Tome of Adventure Design
The more I work with Matt Finch’s Tome of Adventure Design, the more I like it.
In fact, I’ve been meaning to review it. Another time, I’m busy right now.
In fact, I’m busy messing with the tables and how they interact. Some time ago I posted a list of 500 Random Old-School Adventure Sites that I’d randomly generated (using scripts, of course) using tables based off those in Tome of Adventure Design.
The book originally presented Table 1-1a: Locations (Overview). One column for the d100 roll, four more for content. Roll four times, picking from each column in turn:
||Feature (first word)
||Feature (second word)
||Abbey of the
||Aerie of the
||Asylum of the
… and so on. Dead easy, and it gets acceptable results. There is more, however.
I’m always on the lookout for adventure ideas, and in 2010 Engine Publishing (the publishing arm of Gnome Stew) released Eureka: 501 Adventure Plots to Inspire Game Masters.
This is a good book to have, and I’ve got the physical book on my list of books to buy.
This is a tricky review for me to write, though. The book delivers, in spades, what it aims to. After having finally read the book, though, I find that what it aims to do does not align well with how I design scenarios. I do not wish for my biases to affect the review, so will try to identify explicitly where they align and are in conflict.
Seekers of Lore
Now that the Microscope session is complete, time to move into the Lexicon phase.
This should be much simpler, really. The Seekers of Lore Obsidian Portal site there is a wiki. The front page of the wiki has a link to instructions on using the wiki, how to create pages, and edit them. Obsidian Portal uses a markup language called Textile, and it’s pretty straightforward.
It is now January 12. We had originally planned twelve week-long turns, starting from the beginning of January and taking us to nearly the end of March. If we start the first turn today, twelve weeks would run to the first weekend of April (turns end Saturday midnight, so the last turn would end April 5).
As described in the proposal,
- One turn per week, for three months, for a total of twelve turns.
Probably kick off at the beginning of January and run through the end of March. Starting January 12 and running to April 5, now that we’ve done the Microscope session.
- Turn ends Saturday midnight (Pacific time, since that’s where I live… and Saturday night I’m usually in a game until 9:00-10:00 PM Pacific time).
- Posts are live by Sunday morning and ready for review.
- New topics identified or ‘reserved’ by Tuesday midnight, if we want to avoid collisions. We might not; two Scholars duking it out academically could be entertaining… but it might work better as a special event thing.
- At least two articles per week.
- One article is net new and is whatever is of interest to the Scholar. If you want to write about the sacrificial magics of the Shawloon savages, despite there really being nothing else about the Shawloon in the wiki, or of sacrificial magic anyway, go ahead. It’s a bit of obscure knowledge and it seeds some ideas.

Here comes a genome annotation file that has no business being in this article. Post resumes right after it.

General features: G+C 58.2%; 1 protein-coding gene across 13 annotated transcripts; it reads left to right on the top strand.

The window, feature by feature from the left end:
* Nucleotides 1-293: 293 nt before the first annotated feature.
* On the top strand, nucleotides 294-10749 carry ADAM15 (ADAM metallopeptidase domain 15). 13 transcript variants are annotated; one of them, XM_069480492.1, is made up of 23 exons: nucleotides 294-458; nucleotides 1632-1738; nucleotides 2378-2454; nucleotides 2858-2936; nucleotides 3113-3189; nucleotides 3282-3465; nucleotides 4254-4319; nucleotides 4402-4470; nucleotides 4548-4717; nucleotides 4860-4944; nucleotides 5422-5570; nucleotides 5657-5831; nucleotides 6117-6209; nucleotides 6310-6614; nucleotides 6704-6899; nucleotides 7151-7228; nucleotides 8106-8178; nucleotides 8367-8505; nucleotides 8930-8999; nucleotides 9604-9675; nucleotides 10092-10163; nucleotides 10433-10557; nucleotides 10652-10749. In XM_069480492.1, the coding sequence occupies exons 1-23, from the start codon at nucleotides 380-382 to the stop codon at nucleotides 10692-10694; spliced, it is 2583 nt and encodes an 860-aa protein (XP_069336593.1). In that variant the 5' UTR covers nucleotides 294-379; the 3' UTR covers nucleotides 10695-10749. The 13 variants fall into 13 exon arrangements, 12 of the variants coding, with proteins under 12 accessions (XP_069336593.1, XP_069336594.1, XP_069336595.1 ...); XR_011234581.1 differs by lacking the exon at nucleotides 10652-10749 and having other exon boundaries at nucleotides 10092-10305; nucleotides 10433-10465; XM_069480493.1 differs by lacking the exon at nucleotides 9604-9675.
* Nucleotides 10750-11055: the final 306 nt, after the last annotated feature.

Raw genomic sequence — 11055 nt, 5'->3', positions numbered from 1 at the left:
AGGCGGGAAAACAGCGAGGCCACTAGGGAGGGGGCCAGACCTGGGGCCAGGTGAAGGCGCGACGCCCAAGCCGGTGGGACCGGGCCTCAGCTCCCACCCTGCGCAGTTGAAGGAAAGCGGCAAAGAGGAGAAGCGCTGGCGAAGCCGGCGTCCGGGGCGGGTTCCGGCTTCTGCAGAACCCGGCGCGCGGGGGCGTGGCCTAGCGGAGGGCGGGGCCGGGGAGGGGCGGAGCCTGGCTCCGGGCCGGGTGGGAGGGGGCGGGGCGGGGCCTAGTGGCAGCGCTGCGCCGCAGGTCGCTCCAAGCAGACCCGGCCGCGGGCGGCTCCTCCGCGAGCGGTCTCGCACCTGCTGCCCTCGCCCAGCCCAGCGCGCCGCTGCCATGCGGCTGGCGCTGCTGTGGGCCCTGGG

- At least one article that expands on, adds to, or otherwise builds off an existing article — written by someone else. If you talk about the sacrificial magics of the Shawloon savages, I might pick up on the Shawloon element and start talking about the geography of their homeland and just why they are savages, someone else might explore sacrificial magics across the realm.
- Note that graphical elements (maps, pictures, etc.) are entirely welcome as well, but not required.
- Each article is signed by the Scholar who wrote it (though it would be cool if the Scholar were evident on reading).
In order to edit pages in the wiki, you will need to be a member of the Seekers of Lore campaign. Everyone who took part in the Microscope session already is, anyone else who would like to join will need to contact me so I can add you.
Seekers of Lore
Yesterday we ran the Microscope session for the Seekers of Lore campaign. All in all I’m very pleased with how things turned out, and I think we’ve got some very good material to use for the Lexicon session to follow.
A few of us would have liked to have continued, but most of us had other commitments and we wrapped up after four rounds.
I would like to thank again Andrew, David, Levi, Lowell, and Grey for coming out and taking part. We ended up with something I think is very, very good.
Next step… Lexicon.
Seekers of Lore
Andrew was Lens for our last turn, and looks into the knowledge and wisdom of the world.
Age of Gods, Round 4
Focus: The World Thinks and Speaks
Period: Sifting of the Plane [dark] [Andrew, between By the Grace of the Gods and Rise of the Tribes]
The gods decided how matter and energy interacted, and what would have sentience.
Event: The Council of Stones [dark] [Andrew, during Sifting of the Plane]
The stones were wise, and carried on their skins and in their hearts the history of the plane. They could murmur to one another through the ground. The gods confided in them.
When the mortals learned to read the stones, then Alfeur, Guardian of the World Wall, concentrated the minds of the stones into leaders in a great circle. The stones expected to be rewarded for their faithful memory and service, but with a heavy heart, Alfeur tore mindfulness from them.
Remembering the stones, other gods meticulously worked memory out of everything that lived long enough to build up memory that mattered (namely the forests and the seas.) Mortals were protected only by their short lifespans.